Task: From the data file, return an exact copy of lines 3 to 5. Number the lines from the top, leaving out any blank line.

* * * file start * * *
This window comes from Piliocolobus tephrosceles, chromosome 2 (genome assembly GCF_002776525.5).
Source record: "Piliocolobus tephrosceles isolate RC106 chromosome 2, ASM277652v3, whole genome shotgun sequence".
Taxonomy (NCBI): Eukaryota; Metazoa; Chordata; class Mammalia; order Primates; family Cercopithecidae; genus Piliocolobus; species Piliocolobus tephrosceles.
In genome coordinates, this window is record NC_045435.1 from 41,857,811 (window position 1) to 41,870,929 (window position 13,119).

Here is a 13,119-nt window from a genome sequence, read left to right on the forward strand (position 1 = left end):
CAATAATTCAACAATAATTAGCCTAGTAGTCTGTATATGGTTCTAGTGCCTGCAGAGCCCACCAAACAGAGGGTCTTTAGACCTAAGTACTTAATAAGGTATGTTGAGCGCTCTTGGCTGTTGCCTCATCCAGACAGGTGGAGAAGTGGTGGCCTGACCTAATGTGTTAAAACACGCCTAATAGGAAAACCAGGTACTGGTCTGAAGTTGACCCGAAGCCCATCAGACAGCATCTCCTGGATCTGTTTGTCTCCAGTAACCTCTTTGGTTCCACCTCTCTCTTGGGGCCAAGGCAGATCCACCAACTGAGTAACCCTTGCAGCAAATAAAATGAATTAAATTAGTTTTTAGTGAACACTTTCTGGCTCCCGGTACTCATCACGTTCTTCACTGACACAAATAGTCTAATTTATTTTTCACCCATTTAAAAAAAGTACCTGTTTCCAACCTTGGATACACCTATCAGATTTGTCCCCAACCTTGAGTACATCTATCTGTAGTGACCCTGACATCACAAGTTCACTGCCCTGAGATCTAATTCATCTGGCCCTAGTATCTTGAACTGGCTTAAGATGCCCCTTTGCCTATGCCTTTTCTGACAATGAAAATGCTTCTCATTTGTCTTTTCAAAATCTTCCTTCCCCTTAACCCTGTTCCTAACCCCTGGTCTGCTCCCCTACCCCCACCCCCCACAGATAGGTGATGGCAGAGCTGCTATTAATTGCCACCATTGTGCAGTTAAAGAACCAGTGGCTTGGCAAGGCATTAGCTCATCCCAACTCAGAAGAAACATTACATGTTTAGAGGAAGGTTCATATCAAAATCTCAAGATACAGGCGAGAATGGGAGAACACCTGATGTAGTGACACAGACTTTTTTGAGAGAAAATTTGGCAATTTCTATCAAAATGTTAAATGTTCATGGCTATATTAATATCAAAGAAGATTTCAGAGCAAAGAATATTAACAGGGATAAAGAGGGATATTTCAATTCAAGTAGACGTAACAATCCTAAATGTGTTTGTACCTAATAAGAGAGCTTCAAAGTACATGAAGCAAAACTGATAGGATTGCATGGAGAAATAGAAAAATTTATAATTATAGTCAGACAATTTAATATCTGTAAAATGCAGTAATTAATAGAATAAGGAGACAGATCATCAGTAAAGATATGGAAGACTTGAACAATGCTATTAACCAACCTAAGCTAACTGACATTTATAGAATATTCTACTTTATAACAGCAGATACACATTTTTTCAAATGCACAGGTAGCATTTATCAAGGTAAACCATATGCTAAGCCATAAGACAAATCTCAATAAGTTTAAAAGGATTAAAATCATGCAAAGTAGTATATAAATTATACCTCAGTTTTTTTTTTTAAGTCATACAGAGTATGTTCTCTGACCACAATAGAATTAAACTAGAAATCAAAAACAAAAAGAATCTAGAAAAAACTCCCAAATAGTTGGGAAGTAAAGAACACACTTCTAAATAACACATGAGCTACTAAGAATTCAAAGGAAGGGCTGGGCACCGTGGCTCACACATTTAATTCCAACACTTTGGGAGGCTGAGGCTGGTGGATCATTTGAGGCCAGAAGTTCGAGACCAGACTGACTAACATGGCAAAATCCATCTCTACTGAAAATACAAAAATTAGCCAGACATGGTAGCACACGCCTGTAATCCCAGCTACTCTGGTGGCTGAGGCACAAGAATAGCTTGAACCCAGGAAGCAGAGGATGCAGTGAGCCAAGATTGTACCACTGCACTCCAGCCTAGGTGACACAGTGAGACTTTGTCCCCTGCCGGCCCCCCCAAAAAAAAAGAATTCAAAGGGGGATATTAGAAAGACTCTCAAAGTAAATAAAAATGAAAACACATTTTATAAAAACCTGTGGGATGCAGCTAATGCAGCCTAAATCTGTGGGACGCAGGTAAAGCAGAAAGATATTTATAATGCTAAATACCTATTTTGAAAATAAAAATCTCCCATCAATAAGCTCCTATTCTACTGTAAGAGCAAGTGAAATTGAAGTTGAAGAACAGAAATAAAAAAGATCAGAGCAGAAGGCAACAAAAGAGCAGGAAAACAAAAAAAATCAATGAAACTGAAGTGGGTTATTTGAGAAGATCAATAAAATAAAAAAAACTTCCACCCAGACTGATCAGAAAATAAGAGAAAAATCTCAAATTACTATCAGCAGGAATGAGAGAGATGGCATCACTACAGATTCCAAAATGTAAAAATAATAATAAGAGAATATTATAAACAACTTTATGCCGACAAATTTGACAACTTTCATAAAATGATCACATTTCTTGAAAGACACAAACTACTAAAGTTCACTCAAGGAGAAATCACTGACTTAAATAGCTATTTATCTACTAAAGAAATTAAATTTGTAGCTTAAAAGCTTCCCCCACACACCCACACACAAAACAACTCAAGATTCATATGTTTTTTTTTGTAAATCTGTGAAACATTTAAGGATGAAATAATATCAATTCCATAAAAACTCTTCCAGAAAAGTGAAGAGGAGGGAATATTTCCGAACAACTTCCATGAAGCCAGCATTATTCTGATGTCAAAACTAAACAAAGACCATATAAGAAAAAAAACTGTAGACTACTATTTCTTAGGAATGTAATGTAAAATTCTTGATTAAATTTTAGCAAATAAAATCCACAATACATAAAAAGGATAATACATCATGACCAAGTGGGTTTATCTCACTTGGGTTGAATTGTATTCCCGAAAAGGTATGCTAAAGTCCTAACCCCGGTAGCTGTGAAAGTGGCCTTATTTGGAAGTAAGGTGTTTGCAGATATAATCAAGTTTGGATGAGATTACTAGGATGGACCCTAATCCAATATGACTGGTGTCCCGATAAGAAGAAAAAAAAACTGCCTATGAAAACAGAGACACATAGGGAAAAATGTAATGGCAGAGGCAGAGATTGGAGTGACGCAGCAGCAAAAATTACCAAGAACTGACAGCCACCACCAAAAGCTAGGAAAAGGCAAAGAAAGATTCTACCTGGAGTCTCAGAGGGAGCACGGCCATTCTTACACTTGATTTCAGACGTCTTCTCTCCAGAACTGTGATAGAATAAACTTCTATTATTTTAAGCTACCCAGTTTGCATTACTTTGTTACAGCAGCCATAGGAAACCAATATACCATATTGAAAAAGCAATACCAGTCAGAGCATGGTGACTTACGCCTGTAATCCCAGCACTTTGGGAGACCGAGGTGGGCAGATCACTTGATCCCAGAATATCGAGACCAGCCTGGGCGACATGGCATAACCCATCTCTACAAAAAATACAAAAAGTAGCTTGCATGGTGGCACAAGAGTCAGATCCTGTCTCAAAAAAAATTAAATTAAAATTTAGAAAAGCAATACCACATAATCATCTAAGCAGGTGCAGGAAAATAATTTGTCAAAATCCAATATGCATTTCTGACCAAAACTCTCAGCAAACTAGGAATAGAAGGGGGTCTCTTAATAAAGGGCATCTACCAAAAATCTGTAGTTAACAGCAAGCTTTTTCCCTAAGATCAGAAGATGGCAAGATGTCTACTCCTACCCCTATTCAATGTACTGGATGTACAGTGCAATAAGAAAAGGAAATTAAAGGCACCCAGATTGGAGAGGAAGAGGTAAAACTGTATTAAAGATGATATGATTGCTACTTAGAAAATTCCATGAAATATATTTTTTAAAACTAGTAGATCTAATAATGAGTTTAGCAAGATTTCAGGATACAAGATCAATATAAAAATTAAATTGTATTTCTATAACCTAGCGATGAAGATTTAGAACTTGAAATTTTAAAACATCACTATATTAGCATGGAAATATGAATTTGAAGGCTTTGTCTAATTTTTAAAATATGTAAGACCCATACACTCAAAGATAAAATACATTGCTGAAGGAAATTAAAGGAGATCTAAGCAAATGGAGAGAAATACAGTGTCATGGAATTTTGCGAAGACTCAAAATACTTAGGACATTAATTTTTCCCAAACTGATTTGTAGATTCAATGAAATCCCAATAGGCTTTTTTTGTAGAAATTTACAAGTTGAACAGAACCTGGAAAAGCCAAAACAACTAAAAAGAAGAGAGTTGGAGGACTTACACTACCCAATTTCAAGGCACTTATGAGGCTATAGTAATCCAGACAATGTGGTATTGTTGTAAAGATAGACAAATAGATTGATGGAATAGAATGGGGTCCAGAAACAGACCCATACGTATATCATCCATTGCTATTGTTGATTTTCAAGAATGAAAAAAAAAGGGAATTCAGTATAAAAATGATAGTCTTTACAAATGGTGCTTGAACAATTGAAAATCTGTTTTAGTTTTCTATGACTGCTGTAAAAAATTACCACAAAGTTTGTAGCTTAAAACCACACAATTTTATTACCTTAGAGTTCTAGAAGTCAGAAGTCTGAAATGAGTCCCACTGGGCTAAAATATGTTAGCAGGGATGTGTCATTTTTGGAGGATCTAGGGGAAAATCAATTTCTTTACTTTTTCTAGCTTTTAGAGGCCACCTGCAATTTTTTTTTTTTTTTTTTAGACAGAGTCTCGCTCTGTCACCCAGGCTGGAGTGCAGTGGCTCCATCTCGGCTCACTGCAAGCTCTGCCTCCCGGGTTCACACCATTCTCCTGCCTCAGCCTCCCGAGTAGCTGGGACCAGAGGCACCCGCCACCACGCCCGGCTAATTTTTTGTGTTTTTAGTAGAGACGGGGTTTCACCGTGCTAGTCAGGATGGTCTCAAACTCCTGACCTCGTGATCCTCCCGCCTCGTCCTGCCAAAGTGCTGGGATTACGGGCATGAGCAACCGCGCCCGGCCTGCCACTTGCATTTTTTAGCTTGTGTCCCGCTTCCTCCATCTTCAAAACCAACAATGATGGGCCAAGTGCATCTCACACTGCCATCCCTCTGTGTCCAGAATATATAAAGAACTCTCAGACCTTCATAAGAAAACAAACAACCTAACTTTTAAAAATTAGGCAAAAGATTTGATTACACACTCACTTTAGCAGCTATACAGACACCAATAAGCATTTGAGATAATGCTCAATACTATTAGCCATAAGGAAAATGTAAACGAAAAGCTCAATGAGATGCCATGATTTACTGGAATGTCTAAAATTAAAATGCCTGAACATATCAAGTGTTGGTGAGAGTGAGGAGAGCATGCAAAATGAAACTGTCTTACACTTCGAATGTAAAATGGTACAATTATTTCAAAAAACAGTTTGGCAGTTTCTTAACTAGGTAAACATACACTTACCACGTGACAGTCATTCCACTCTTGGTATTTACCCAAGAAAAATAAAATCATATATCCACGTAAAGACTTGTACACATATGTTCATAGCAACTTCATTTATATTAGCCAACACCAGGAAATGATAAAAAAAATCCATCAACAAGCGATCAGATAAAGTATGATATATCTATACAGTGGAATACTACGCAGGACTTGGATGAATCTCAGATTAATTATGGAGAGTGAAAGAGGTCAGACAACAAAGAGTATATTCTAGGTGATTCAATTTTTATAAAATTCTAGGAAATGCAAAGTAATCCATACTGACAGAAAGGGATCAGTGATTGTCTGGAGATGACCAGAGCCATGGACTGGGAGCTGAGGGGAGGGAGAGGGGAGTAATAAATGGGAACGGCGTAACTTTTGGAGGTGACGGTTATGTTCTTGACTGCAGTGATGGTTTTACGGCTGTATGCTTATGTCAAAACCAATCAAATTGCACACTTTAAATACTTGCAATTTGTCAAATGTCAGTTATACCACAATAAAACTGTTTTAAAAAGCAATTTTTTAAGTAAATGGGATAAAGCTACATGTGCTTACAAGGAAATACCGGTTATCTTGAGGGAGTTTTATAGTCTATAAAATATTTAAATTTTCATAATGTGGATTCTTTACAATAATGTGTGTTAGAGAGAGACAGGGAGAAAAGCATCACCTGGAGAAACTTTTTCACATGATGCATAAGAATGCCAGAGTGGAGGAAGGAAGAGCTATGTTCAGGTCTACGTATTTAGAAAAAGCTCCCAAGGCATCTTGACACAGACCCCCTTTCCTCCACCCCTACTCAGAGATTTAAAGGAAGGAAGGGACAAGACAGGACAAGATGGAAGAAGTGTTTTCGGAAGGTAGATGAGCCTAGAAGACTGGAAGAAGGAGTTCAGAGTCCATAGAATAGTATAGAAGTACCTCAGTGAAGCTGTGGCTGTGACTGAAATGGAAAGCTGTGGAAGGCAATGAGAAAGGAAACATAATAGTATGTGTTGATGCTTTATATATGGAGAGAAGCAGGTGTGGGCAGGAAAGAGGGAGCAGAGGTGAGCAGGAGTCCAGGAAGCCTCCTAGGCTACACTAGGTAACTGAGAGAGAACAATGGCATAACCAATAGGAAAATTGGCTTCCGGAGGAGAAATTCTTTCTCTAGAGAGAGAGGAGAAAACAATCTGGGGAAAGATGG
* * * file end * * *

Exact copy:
Taxonomy (NCBI): Eukaryota; Metazoa; Chordata; class Mammalia; order Primates; family Cercopithecidae; genus Piliocolobus; species Piliocolobus tephrosceles.
In genome coordinates, this window is record NC_045435.1 from 41,857,811 (window position 1) to 41,870,929 (window position 13,119).

Here is a 13,119-nt window from a genome sequence, read left to right on the forward strand (position 1 = left end):